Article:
by Rick Warren — December 16, 2018
“Our people must learn to spend their time doing good, in order to provide for real needs; they should not live useless lives” (Titus 3:14 GNT).
The Bible says in Titus 3:14, “Our people must learn to spend their time doing good, in order to provide for real needs; they should not live useless lives” (GNT).
For a Christian, there are two purposes of work: to do good (that’s called ministry) and to provide for real needs (that’s called productivity). God wants you to be productive in your work, and he wants you to minister through your work.
Years ago, one of the best-selling books in America was The Dilbert Principle, a business book built around a collection of Dilbert cartoons. It’s about a guy who works in an office but is basically useless. The book contains wisdom on topics such as “Disparaging Your Co-workers,” “Taking Credit for the Work of Others,” “Exaggerating Your Talents,” and “Using the Computer to Look Busy.”
What makes Dilbert cartoons so funny (or not so funny, when you think about it) is that they really reflect the truth about a lot of workplaces. Many people are basically just marking time at work. They’re watching the clock, waiting for the day to be over so they can go home. They don’t enjoy their work, and they certainly don’t produce anything.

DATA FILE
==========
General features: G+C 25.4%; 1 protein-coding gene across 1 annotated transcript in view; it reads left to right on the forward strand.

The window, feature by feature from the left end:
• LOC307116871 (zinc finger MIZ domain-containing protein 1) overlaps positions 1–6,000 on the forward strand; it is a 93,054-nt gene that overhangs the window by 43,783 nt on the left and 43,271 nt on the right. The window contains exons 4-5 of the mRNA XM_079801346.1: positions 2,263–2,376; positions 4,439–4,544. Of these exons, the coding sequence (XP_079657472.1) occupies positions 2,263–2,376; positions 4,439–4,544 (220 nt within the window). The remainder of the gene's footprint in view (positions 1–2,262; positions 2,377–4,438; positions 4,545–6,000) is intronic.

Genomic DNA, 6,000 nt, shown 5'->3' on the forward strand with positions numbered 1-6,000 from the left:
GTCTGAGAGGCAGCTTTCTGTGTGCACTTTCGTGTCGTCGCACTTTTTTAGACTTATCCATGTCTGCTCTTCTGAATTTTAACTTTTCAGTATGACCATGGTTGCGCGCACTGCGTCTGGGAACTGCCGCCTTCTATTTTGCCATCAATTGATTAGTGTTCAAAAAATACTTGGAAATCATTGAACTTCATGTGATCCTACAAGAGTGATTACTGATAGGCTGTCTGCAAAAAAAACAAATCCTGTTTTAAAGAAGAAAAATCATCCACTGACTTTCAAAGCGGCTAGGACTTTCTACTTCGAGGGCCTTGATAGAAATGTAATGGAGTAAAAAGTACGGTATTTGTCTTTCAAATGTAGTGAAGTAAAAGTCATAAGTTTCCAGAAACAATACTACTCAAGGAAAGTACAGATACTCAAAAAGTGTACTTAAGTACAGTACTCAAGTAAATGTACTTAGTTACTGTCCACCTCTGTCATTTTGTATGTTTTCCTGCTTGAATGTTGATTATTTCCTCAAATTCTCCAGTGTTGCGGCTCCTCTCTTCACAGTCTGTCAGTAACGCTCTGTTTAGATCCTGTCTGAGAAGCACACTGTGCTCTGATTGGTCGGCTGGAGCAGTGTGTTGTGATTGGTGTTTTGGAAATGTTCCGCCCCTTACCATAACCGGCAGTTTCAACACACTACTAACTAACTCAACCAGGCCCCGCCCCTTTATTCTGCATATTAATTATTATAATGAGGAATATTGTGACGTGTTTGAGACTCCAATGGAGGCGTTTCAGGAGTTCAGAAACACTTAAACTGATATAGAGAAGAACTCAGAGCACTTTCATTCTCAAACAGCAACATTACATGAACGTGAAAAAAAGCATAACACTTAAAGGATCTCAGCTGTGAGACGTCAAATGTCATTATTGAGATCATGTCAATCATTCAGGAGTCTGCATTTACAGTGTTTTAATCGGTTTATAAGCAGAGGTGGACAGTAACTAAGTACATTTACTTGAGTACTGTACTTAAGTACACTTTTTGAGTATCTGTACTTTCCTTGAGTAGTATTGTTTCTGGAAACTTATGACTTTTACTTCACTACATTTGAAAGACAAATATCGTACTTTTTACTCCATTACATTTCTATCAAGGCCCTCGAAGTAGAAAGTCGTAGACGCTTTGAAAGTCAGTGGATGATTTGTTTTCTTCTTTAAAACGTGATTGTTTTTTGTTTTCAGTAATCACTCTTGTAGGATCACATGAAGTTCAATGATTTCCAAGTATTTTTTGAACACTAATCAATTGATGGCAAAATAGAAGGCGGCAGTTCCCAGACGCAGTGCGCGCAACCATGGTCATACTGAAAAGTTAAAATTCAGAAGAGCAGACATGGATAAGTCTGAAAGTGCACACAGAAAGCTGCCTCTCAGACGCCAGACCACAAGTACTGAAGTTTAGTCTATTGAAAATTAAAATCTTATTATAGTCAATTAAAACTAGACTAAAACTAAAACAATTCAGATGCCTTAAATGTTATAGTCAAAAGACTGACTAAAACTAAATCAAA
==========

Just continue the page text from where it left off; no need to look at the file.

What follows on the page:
On the other hand, there’s a book called the Bible. The Bible says that in your work, God doesn’t want you to mark time. He wants you to mark lives. He wants you to make an impact with your life. He wants you to influence people for good.
“It is God himself who has made us what we are and given us new lives from Christ Jesus; and long ages ago he planned that we should spend these lives in helping others” (Ephesians 2:10 TLB).
We are saved to serve. We are made for ministry! No matter what kind of work you do, God wants you to use your work to help other people. We serve God by serving others.
So, how can your work be a ministry? The Bible says, “Do all your work in love” (1 Corinthians 16:14 GNT). The key to turning your work into a ministry is not what you do. It’s how you do it. When you do your work with an attitude of love, it turns normal, menial work—regardless of what it is—into ministry.